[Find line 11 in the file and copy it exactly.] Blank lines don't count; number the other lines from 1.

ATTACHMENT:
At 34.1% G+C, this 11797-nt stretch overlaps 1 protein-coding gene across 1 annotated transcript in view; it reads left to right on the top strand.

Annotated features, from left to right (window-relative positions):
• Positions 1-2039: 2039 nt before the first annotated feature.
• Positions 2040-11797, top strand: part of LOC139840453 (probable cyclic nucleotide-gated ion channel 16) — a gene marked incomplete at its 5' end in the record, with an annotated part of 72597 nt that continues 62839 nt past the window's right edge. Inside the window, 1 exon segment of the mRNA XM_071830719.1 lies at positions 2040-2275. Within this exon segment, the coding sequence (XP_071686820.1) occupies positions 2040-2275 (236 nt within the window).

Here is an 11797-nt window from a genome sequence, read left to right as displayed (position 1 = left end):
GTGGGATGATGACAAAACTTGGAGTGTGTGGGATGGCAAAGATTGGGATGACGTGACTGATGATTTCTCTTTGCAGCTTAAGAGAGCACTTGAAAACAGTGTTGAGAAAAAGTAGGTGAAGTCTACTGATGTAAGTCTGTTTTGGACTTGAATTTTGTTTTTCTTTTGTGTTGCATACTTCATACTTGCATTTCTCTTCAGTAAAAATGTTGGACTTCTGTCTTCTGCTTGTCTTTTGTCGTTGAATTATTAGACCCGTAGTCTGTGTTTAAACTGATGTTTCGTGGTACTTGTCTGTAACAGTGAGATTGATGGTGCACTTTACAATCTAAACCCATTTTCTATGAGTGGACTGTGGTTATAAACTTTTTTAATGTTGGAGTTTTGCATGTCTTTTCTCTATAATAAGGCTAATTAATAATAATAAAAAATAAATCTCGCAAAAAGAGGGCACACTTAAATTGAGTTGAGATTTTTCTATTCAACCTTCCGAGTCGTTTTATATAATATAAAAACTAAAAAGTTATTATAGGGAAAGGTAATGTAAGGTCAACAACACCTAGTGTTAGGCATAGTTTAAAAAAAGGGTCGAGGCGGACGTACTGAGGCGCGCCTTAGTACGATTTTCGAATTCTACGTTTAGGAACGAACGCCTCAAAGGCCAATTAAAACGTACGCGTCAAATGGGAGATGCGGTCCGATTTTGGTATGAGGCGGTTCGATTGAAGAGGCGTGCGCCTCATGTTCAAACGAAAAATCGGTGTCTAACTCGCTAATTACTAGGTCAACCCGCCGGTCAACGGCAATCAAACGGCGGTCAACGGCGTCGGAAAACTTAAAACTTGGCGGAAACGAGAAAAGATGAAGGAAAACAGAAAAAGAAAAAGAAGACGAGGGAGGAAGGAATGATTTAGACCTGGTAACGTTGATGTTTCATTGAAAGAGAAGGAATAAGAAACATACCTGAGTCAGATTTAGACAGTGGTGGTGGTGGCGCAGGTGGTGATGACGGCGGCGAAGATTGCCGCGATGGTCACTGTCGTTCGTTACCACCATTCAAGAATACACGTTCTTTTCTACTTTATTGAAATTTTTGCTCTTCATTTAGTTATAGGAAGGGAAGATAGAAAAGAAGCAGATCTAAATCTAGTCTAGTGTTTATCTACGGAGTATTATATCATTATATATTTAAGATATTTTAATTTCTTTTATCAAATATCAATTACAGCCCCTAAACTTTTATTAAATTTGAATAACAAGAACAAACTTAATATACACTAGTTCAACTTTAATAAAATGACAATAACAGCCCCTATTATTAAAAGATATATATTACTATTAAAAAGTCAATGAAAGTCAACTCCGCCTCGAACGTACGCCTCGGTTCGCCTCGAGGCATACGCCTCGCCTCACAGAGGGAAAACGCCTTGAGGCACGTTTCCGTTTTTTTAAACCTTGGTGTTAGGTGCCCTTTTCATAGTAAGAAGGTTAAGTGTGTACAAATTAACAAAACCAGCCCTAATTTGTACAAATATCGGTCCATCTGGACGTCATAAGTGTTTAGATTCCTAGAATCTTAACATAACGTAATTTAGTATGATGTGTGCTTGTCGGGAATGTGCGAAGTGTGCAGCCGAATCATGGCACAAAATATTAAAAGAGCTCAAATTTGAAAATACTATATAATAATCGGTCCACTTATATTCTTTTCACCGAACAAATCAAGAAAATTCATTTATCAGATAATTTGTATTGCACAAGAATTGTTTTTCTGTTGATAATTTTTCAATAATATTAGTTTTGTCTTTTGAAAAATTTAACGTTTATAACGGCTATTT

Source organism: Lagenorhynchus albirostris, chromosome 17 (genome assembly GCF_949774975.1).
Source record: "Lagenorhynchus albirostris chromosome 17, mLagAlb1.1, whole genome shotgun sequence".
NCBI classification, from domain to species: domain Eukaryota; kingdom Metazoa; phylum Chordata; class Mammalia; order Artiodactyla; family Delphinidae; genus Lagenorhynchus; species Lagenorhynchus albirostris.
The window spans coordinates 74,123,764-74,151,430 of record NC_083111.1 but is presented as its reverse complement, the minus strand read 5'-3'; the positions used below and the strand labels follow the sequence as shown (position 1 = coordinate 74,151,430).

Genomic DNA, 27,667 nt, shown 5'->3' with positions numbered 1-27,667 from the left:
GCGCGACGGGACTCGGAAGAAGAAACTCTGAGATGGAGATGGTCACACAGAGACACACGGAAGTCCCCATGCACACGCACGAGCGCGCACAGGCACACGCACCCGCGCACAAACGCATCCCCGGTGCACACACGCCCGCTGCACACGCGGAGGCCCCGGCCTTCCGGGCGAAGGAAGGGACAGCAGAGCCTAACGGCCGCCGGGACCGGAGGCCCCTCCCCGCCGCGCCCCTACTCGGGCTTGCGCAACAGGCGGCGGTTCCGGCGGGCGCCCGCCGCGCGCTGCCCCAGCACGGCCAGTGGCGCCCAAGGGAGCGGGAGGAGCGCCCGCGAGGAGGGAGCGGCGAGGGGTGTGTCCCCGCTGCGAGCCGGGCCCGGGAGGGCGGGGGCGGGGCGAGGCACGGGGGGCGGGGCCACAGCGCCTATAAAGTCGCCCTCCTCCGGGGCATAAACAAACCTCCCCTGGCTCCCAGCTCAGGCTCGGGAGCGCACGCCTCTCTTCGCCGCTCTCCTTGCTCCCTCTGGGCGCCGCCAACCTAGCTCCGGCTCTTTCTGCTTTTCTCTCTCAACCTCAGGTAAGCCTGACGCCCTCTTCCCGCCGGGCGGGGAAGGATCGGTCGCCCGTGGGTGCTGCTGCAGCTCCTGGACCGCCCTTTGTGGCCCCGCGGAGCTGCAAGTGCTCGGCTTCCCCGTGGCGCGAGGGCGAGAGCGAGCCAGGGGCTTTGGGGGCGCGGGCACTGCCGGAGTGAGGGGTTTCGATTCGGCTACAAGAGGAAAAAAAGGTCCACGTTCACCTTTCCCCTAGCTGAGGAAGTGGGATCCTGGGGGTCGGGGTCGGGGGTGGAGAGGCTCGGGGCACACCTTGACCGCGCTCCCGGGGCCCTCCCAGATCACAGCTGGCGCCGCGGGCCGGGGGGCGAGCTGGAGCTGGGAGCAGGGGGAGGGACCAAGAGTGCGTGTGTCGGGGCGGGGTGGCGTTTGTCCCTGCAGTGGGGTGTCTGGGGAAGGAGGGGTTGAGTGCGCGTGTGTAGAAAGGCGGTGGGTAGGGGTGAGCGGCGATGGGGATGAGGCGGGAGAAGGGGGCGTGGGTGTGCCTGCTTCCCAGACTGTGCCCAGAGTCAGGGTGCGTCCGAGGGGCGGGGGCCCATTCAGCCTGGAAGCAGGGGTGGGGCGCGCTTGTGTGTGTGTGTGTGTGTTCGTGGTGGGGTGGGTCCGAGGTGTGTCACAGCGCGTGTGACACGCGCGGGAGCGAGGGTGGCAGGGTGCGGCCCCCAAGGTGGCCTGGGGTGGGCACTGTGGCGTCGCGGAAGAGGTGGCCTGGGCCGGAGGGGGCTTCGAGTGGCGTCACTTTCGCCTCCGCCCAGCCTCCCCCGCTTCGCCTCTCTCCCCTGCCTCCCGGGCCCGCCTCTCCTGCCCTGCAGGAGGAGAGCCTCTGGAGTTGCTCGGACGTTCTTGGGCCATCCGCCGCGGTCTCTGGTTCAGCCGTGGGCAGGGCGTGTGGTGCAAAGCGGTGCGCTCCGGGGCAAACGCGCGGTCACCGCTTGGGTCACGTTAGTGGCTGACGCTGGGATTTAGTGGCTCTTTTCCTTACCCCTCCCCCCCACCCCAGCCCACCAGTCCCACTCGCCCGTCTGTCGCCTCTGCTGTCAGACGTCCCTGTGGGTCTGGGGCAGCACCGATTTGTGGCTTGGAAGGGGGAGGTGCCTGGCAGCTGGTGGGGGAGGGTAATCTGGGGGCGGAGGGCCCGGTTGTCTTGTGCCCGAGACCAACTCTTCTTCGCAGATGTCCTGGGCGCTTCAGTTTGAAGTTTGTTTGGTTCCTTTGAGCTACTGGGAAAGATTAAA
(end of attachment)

Genomic DNA, 27,667 nt, shown 5'->3' with positions numbered 1-27,667 from the left: